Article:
Rider takes concerns to state officials

Published 7:34 am Thursday, November 11, 2004

By By SPIROS GALLOS / Niles Daily Star
NILES - Brandywine Public Schools Superintendent Gary Rider took a road trip to Ann Arbor Tuesday.
Rider, along with officials from three other school districts, traveled to Ann Arbor to meet with the state board of education to bring attention to a crisis facing many schools in the state of Michigan.
Like many superintendents across the state, Rider received word that the Michigan Legislature's revenue estimating conference had been moved up to the end of November, from late January of 2005.
The last time an executive order was issued, state funding per-pupil to local schools was reduced to its current level of $6,700 per-pupil.
One of the reasons there is such a budget crunch among school districts across the state is the poor implementation of Proposal A.
Proposal A was a 1994 ballot proposal which sought to relieve property tax burden for citizens while at the same time, providing adequate funding for schools.
Before Proposal A was passed, property taxes across the state of Michigan were 34 percent above the national average, while the state sales tax rate, then at four percent, was 32 percent below the national average.
The reason property taxes were so high was because school aid was provided by local millages paid by the taxpayers, Rider explained.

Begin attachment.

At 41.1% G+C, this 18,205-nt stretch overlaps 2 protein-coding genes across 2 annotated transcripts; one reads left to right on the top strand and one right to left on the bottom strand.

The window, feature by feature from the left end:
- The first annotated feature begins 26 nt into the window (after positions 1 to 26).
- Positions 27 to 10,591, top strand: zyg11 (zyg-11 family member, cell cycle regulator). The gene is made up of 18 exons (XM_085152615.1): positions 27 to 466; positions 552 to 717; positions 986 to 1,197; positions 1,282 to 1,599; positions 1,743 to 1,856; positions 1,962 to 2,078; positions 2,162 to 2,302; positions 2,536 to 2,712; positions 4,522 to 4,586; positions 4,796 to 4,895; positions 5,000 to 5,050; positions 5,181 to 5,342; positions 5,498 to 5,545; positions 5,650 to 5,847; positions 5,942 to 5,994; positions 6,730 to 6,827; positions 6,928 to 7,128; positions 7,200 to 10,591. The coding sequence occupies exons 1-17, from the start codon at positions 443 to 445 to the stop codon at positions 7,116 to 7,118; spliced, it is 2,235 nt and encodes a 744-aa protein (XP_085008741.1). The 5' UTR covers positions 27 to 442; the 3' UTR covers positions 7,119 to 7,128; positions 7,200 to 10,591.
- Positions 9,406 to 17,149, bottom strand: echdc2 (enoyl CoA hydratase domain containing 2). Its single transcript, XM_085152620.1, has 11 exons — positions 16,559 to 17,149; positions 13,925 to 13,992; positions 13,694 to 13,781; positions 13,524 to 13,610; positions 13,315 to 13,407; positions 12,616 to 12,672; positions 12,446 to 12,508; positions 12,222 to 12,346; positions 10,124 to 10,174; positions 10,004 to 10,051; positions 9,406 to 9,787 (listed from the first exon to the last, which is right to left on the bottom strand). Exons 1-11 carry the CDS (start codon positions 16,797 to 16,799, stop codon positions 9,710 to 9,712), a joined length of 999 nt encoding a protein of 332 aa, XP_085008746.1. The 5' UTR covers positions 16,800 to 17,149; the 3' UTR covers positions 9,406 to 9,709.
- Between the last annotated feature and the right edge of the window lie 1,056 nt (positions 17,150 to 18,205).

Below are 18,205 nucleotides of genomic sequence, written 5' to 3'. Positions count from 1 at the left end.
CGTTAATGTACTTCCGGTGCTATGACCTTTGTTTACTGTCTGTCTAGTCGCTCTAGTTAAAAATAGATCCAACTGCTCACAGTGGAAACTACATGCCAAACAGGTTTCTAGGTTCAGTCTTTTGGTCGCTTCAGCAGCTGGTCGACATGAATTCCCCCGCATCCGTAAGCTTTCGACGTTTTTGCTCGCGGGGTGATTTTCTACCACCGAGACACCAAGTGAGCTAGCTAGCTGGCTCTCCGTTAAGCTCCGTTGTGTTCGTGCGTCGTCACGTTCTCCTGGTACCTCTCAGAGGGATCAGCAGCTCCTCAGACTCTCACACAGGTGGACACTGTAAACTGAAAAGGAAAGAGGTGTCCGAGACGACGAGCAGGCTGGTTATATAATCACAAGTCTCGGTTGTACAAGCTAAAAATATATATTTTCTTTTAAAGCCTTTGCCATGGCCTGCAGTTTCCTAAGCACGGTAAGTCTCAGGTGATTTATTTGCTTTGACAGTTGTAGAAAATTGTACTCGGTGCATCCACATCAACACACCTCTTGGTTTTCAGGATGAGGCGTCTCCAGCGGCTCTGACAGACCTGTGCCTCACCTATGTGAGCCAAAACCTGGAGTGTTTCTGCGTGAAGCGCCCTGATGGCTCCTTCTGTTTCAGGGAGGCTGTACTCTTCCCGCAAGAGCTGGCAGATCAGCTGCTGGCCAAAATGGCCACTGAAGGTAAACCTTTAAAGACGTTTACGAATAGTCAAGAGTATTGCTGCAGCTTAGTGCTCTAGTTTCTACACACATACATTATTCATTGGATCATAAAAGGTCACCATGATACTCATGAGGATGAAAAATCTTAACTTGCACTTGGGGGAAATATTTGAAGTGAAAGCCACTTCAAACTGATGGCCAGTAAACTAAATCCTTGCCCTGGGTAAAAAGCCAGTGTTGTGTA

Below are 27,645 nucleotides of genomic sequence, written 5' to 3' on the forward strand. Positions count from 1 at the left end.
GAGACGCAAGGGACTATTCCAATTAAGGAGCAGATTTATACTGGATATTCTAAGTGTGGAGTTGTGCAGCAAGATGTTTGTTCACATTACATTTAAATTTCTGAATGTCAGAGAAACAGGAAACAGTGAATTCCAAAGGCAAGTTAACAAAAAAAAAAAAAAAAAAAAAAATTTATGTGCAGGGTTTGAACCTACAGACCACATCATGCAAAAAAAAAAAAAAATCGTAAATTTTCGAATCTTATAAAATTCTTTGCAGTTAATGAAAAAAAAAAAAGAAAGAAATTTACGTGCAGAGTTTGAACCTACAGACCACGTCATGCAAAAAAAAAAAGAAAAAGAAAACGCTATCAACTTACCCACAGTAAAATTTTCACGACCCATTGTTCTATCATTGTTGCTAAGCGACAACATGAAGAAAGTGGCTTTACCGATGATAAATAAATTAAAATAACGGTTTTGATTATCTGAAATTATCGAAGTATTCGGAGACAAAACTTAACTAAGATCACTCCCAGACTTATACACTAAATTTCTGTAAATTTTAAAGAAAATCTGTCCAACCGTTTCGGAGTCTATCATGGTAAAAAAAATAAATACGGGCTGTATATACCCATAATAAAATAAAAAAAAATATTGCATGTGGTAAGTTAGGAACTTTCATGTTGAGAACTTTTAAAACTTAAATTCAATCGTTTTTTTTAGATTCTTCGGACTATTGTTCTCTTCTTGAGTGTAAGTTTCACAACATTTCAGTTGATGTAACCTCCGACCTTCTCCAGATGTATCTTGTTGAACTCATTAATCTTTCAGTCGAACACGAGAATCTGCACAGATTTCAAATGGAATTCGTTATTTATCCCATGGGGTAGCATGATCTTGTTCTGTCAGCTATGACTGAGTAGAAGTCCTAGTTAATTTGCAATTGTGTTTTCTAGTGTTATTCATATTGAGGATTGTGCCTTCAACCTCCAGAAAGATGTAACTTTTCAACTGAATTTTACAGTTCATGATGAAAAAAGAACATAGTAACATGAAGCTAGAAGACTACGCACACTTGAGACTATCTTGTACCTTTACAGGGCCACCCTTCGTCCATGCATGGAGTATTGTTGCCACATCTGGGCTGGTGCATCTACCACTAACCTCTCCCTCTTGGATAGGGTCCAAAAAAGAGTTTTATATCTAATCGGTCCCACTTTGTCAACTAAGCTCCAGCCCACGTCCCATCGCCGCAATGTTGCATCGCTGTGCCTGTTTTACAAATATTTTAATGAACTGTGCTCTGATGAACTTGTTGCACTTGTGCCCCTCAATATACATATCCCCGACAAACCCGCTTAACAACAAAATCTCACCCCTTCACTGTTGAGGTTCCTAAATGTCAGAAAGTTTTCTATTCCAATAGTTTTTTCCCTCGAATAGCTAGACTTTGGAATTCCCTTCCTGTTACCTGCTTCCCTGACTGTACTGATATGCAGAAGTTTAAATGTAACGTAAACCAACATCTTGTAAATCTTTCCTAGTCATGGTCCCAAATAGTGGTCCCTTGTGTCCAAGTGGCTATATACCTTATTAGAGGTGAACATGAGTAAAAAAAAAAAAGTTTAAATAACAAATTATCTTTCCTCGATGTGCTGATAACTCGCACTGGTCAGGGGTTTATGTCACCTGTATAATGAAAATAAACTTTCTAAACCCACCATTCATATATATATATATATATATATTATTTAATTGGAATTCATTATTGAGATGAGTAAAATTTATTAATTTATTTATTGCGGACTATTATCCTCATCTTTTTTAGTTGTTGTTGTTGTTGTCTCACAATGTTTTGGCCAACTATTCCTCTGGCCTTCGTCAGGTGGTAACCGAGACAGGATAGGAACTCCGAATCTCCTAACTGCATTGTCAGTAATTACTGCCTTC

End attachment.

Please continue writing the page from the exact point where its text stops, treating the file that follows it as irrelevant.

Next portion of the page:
Proposal A lowered property taxes and eliminated local millages as a means to fund schools. Schools would now receive a fixed, per-pupil amount of state funding to fund local schools.
The per-pupil funding was provided by the School Aid Fund, which was funded by the increased six percent sales tax rate and a new state education tax in addition to other sources of funding.
Rider explained that one downfall of Proposal A is the dependance of the School Aid Fund on the state sales tax as a source of funding.
In a study of Michigan school finances under Proposal A conducted at Michigan State University, it was determined that the funding sources for the School Aid Fund were never adequate to satisfy the promises made by the State legislature to Michigan's public schools.
As a result of the inadequate funding, the state has had to transfer an average of $500 million per year from the state's General Fund to the School Aid Fund.
As a result of the inadequate funding, Brandywine Public Schools is looking at a third straight budget deficit for the 2004-05 fiscal year.
In a recently updated budget, Brandywine Public Schools reported the fund equity as being about $2.2 million dollars as of June 6, 2004. The fund equity is projected to drop to just under $1.6 million by the end of the 2004-05 school year.
Rider stressed that Proposal A is not the "root of all evil" as some may make it out to be.